The FCA has revealed details of conversations between Lloyds and Bank of Scotland traders as they attempted to rig the Libor benchmark and artificially reduce fees paid to the Bank of England in the wake of the financial crisis.
Earlier today, the regulator announced a £105m fine for Lloyds Banking Group for manipulating benchmarks between 2006 and 2009.
Overall Lloyds has been fined a total of £218m, including a £62m penalty to the US Commodity Futures Trading Commission and £51m to the US Department of Justice.
In addition, the high-street bank has paid the Bank of England £7.76m in compensation after traders fixed the repo rate in order to artificially reduce fees for participating in Special Liquidity Scheme, designed to help struggling banks during the financial crisis.
The FCA’s final notice shows in July 2007 one Lloyds trader referred to the benefits of Libor manipulation and said: “Every little helps…it’s like Tescos”. A manager replied: “Absolutely, every little helps.”
Here, we look at the key findings in the FCA’s final notice.
Details of Libor manipulation show how Lloyds traders tried to manipulate Libor to profit on derivative contracts known as “forward rate agreements”.
According to the final notice, traders tried to “force up” Libor to make FRAs more profitable.
It did so by bidding “aggressively” in the cash market in an effort to force up other banks’ Libor submissions.
One broker said in a call: “You don’t want the market to know what you’re f****ng doing.”
In three separate “Libor forcing” instances the FCA says the bank made close to £1m on FRAs.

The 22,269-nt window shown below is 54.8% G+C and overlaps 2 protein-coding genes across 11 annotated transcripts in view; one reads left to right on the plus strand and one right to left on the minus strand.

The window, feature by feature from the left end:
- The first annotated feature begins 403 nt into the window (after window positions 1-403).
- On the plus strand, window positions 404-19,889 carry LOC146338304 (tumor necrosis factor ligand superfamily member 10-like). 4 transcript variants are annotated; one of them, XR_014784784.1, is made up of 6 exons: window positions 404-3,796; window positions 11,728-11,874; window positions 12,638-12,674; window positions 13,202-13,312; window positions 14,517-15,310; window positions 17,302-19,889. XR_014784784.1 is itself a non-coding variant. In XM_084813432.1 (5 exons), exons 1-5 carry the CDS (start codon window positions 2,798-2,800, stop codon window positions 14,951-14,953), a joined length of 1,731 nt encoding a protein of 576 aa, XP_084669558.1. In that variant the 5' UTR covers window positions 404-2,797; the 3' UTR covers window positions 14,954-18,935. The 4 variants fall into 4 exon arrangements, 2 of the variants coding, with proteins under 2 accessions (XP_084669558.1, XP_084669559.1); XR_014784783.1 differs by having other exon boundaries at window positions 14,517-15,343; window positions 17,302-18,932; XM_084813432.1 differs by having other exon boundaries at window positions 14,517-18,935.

Traders at Lloyds and Bank of Scotland also worked together to fix Libor rates in the hope it would benefit their own money market positions.
After BoS ceased to be on the panel for Libor rate setting in February 2006, it submitted requests to Lloyds traders instead.
The FCA found five instances of this. One BoS trader is recorded as telling a Lloyds trader: “To be honest we should be coordinating the Libor inputs to suit the books.”
In another communication, a Lloyds trader told a broker: “I’ve got no fixing today. So I can do my Libors wherever I f****ng want to put them, mate.”
Traders at Lloyds were also found to have worked together in manipulating repo rate submissions.
The repo rate was used alongside Libor to calculate payments owed for using the Bank of England’s Special Liquidity Scheme.
The SLS allowed banks to swap mortgage-backed securities for UK Treasuries in an effort to boost their liquidity during the financial crisis.
Bank of Scotland and Lloyds traders worked together to influence the rate knowing that having two submissions on a panel of 12 gave it an increased chance of manipulating the rate in its favour.
On one occasion, a BoS manager said in an exchange with a Lloyds trader that he would raise a submission from 69 to 71, saying they would “put in 71, or whatever suits you…you don’t want to go too high because then it will set us out completely…While we have two votes we should use this to suit our advantage, you know what I mean?”